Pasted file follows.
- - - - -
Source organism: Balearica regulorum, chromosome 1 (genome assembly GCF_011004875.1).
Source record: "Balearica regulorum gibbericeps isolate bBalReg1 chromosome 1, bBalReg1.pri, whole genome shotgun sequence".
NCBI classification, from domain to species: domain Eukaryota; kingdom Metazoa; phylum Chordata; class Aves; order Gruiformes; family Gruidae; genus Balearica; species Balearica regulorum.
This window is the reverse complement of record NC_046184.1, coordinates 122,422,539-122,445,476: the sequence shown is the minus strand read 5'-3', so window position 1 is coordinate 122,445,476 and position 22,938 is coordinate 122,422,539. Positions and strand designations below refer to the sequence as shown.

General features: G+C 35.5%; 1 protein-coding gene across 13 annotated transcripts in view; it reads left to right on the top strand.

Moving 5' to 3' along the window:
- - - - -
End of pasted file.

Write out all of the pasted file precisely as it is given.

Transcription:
Source organism: Balearica regulorum, chromosome 1 (genome assembly GCF_011004875.1).
Source record: "Balearica regulorum gibbericeps isolate bBalReg1 chromosome 1, bBalReg1.pri, whole genome shotgun sequence".
NCBI classification, from domain to species: domain Eukaryota; kingdom Metazoa; phylum Chordata; class Aves; order Gruiformes; family Gruidae; genus Balearica; species Balearica regulorum.
This window is the reverse complement of record NC_046184.1, coordinates 122,422,539-122,445,476: the sequence shown is the minus strand read 5'-3', so window position 1 is coordinate 122,445,476 and position 22,938 is coordinate 122,422,539. Positions and strand designations below refer to the sequence as shown.

General features: G+C 35.5%; 1 protein-coding gene across 13 annotated transcripts in view; it reads left to right on the top strand.

Moving 5' to 3' along the window: